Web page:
The young people who were trained in Verbal Self Guidance were more than three times as likely to have a job one year later.  As a researcher, this is the type of finding that makes me want to turn cartwheels.  But if I know that something works, why do I want to study the same thing again?

Basak pointed out that the women in Turkey faced double jeopardy – two types of discrimination, age and gender.  Okay, that’s enticing.  She also pointed out that they had the skills for an effective job search but had been so beaten down by the ‘system’ that they lacked the mindset.  There we go!  A more rigorous test of the technique and a chance to isolate its usefulness outside of skill training.  Imagine if we could improve an athlete’s game not by training them in the sport, but by training them to think differently. 

Four months later I found myself at the back of a classroom in the business building of Marmara University, Istanbul, Turkey.  No one spoke English.  Why would they?  I was deep in Istanbul, far away from any tourist centre.  I had already managed to check into a dormitory room, buy a calling card from a hut on the side of the road, and use a local pay phone without a useful word to communicate my intentions.  I was becoming quite settled into my role as ignorant and awkward observer.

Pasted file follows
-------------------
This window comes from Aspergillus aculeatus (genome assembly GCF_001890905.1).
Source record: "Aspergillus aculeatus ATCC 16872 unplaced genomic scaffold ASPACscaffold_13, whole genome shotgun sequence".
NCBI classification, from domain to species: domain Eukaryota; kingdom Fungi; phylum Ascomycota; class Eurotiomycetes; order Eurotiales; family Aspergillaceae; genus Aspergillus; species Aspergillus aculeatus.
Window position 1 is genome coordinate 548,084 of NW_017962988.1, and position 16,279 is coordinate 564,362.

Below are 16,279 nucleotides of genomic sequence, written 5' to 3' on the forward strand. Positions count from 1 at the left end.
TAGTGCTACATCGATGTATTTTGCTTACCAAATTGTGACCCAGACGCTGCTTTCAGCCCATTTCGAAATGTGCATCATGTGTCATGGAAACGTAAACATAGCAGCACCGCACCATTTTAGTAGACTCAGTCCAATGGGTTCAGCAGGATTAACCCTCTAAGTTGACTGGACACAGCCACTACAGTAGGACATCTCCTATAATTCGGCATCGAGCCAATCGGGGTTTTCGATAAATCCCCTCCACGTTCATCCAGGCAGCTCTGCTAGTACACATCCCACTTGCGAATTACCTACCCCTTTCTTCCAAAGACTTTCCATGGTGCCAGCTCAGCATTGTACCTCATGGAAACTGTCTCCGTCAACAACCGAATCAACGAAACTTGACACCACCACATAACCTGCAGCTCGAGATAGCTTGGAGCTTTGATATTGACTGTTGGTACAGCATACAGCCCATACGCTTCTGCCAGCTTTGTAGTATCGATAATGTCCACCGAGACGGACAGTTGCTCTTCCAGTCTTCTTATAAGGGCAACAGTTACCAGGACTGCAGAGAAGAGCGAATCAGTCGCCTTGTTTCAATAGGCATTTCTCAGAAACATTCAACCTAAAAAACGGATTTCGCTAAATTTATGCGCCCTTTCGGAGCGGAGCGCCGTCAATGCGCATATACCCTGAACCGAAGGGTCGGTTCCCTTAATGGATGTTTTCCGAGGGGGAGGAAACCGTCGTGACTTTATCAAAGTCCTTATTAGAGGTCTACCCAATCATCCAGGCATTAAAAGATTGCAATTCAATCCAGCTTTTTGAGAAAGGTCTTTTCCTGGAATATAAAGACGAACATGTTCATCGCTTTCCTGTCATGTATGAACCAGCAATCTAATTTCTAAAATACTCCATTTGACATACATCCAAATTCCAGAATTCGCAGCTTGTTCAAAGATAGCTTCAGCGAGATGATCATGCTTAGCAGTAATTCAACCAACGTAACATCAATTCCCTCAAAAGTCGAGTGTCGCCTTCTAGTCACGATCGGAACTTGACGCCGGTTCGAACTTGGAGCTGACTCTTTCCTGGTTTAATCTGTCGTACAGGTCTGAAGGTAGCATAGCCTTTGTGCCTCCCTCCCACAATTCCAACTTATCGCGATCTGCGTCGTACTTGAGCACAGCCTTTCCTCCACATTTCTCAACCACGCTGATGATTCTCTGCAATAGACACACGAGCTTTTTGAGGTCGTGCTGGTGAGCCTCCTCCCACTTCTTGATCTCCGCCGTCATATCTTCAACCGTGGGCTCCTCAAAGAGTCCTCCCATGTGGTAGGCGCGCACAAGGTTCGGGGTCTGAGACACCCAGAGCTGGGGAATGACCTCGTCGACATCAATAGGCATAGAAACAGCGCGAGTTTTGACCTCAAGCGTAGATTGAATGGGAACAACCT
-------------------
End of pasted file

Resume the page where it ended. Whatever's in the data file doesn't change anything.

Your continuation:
As the women entered the room they were animated in their conversation.  None of them knew one another prior to this morning.  Basak had recruited them from all around the city.  Some of them she had found by trolling local employment agencies asking women if they needed job search support.  The response was impressive.  In this session, we had fifteen women.  There were four additional sessions planned for the rest of the week. 

Basak introduced herself and then introduced me.  I have no idea what she said but it was clear that they were quite impressed that I had travelled all the way from Canada to sit at the back of a room.  As planned, she then started the session by asking one question.

“What do you think when you look at the job advertisements in the newspaper?”

The women erupted.  One woman stood up and spoke intensely while gesturing madly with the index finger of her right hand.  Another was close to tears as she relayed her experiences.  Basak had clearly touched on something raw and painful.  These women felt as though they had no options.  They felt shut out, excluded.  I could not understand a word that they said, but I understood the meaning perfectly.